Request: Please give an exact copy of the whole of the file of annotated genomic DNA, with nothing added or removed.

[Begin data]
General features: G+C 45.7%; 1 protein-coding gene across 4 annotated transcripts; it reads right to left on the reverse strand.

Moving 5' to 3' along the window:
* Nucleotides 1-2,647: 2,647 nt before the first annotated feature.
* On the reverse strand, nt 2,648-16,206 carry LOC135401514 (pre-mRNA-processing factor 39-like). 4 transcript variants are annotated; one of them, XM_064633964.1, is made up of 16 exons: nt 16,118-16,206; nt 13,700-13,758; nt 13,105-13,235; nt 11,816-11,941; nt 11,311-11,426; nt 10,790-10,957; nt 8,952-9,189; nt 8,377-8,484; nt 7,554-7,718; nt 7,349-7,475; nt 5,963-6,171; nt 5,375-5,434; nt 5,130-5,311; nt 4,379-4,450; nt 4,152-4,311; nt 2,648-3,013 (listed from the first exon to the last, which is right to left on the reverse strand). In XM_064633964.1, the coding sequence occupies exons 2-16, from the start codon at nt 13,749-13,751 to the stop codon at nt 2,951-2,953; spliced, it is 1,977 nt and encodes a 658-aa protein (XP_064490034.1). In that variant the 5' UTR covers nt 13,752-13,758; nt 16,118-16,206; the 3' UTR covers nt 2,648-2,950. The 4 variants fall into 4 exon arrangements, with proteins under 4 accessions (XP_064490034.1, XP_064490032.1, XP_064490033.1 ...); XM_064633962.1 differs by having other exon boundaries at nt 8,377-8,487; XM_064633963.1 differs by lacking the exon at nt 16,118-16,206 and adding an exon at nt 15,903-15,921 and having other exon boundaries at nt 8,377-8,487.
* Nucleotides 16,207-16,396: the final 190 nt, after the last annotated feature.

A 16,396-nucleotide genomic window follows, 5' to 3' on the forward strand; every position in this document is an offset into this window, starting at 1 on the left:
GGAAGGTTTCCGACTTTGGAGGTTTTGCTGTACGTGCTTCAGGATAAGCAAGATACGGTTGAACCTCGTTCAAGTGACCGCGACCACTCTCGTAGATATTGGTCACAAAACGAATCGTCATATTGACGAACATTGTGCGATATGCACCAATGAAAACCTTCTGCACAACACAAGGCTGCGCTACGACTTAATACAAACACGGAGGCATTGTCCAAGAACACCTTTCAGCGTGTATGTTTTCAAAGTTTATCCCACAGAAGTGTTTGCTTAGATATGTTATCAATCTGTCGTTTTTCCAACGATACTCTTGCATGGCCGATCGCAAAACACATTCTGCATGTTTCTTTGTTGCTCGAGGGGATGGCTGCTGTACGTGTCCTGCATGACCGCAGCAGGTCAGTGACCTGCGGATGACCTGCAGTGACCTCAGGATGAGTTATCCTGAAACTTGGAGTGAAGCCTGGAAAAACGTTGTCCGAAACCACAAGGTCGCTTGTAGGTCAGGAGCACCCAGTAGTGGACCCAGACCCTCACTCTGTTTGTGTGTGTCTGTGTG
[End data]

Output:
General features: G+C 45.7%; 1 protein-coding gene across 4 annotated transcripts; it reads right to left on the reverse strand.

Moving 5' to 3' along the window:
* Nucleotides 1-2,647: 2,647 nt before the first annotated feature.
* On the reverse strand, nt 2,648-16,206 carry LOC135401514 (pre-mRNA-processing factor 39-like). 4 transcript variants are annotated; one of them, XM_064633964.1, is made up of 16 exons: nt 16,118-16,206; nt 13,700-13,758; nt 13,105-13,235; nt 11,816-11,941; nt 11,311-11,426; nt 10,790-10,957; nt 8,952-9,189; nt 8,377-8,484; nt 7,554-7,718; nt 7,349-7,475; nt 5,963-6,171; nt 5,375-5,434; nt 5,130-5,311; nt 4,379-4,450; nt 4,152-4,311; nt 2,648-3,013 (listed from the first exon to the last, which is right to left on the reverse strand). In XM_064633964.1, the coding sequence occupies exons 2-16, from the start codon at nt 13,749-13,751 to the stop codon at nt 2,951-2,953; spliced, it is 1,977 nt and encodes a 658-aa protein (XP_064490034.1). In that variant the 5' UTR covers nt 13,752-13,758; nt 16,118-16,206; the 3' UTR covers nt 2,648-2,950. The 4 variants fall into 4 exon arrangements, with proteins under 4 accessions (XP_064490034.1, XP_064490032.1, XP_064490033.1 ...); XM_064633962.1 differs by having other exon boundaries at nt 8,377-8,487; XM_064633963.1 differs by lacking the exon at nt 16,118-16,206 and adding an exon at nt 15,903-15,921 and having other exon boundaries at nt 8,377-8,487.
* Nucleotides 16,207-16,396: the final 190 nt, after the last annotated feature.

A 16,396-nucleotide genomic window follows, 5' to 3' on the forward strand; every position in this document is an offset into this window, starting at 1 on the left:
GGAAGGTTTCCGACTTTGGAGGTTTTGCTGTACGTGCTTCAGGATAAGCAAGATACGGTTGAACCTCGTTCAAGTGACCGCGACCACTCTCGTAGATATTGGTCACAAAACGAATCGTCATATTGACGAACATTGTGCGATATGCACCAATGAAAACCTTCTGCACAACACAAGGCTGCGCTACGACTTAATACAAACACGGAGGCATTGTCCAAGAACACCTTTCAGCGTGTATGTTTTCAAAGTTTATCCCACAGAAGTGTTTGCTTAGATATGTTATCAATCTGTCGTTTTTCCAACGATACTCTTGCATGGCCGATCGCAAAACACATTCTGCATGTTTCTTTGTTGCTCGAGGGGATGGCTGCTGTACGTGTCCTGCATGACCGCAGCAGGTCAGTGACCTGCGGATGACCTGCAGTGACCTCAGGATGAGTTATCCTGAAACTTGGAGTGAAGCCTGGAAAAACGTTGTCCGAAACCACAAGGTCGCTTGTAGGTCAGGAGCACCCAGTAGTGGACCCAGACCCTCACTCTGTTTGTGTGTGTCTGTGTG